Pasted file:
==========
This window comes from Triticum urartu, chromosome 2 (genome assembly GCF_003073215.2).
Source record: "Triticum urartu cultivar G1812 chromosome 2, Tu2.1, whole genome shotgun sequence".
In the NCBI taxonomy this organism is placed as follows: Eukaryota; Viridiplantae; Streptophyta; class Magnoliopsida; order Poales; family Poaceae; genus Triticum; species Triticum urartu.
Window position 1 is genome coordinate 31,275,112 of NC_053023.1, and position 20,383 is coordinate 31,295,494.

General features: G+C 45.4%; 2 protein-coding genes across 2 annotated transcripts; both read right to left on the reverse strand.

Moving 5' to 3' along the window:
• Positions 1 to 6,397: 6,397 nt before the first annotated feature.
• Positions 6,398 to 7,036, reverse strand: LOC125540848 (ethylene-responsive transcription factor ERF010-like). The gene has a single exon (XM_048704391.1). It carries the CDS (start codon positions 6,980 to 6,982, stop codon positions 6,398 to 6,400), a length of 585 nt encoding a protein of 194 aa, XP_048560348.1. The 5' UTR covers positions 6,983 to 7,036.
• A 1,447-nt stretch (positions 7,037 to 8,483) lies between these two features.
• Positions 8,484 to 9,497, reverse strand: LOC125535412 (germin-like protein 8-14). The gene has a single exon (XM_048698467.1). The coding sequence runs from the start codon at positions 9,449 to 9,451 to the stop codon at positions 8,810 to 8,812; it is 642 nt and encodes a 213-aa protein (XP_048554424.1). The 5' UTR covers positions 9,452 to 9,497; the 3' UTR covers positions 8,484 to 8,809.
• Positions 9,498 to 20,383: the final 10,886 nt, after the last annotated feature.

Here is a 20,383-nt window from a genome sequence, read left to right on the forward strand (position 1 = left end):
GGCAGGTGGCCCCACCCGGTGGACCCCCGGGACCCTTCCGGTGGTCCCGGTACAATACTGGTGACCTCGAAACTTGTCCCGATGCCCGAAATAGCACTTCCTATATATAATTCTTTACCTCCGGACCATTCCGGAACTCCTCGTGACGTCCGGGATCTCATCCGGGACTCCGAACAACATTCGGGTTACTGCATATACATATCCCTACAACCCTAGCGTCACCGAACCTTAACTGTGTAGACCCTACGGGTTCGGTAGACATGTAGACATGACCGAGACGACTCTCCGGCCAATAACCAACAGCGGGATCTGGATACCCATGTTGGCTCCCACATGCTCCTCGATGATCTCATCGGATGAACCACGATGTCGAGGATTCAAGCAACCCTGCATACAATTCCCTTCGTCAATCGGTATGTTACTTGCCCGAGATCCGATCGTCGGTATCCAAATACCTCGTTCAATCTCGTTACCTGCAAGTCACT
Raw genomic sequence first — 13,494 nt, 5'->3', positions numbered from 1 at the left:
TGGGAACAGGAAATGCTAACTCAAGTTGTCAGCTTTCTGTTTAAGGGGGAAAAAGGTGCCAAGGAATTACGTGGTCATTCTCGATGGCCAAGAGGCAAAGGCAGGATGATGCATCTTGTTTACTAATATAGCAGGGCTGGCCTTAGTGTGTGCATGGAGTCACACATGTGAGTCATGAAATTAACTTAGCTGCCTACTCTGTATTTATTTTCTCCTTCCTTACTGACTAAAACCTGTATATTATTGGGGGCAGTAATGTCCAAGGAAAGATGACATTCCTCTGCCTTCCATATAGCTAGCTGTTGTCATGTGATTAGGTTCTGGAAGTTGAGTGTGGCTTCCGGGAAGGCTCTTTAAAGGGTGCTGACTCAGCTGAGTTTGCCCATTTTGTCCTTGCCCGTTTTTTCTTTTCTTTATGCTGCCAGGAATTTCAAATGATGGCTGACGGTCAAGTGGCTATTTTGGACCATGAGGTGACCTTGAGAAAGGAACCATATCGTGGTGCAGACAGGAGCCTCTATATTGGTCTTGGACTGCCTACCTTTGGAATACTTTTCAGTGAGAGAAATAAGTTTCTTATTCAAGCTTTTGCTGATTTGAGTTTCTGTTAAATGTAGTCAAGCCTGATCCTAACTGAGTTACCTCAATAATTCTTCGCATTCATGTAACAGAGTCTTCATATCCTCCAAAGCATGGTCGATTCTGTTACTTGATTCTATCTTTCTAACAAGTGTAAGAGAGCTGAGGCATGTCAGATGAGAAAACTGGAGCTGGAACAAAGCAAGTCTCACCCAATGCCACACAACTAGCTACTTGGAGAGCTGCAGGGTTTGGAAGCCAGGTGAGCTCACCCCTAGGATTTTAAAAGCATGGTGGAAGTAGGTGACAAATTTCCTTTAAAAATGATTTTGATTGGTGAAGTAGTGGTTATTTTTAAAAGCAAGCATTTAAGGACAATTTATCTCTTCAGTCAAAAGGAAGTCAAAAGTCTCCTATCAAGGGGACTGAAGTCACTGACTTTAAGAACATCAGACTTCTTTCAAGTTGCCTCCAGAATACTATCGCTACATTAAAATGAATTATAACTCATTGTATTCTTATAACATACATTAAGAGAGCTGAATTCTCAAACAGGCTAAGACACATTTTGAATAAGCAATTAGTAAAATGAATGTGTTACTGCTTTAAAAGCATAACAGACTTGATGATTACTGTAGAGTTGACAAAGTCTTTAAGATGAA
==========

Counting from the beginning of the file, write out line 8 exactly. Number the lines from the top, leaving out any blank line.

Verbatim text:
• Positions 6,398 to 7,036, reverse strand: LOC125540848 (ethylene-responsive transcription factor ERF010-like). The gene has a single exon (XM_048704391.1). It carries the CDS (start codon positions 6,980 to 6,982, stop codon positions 6,398 to 6,400), a length of 585 nt encoding a protein of 194 aa, XP_048560348.1. The 5' UTR covers positions 6,983 to 7,036.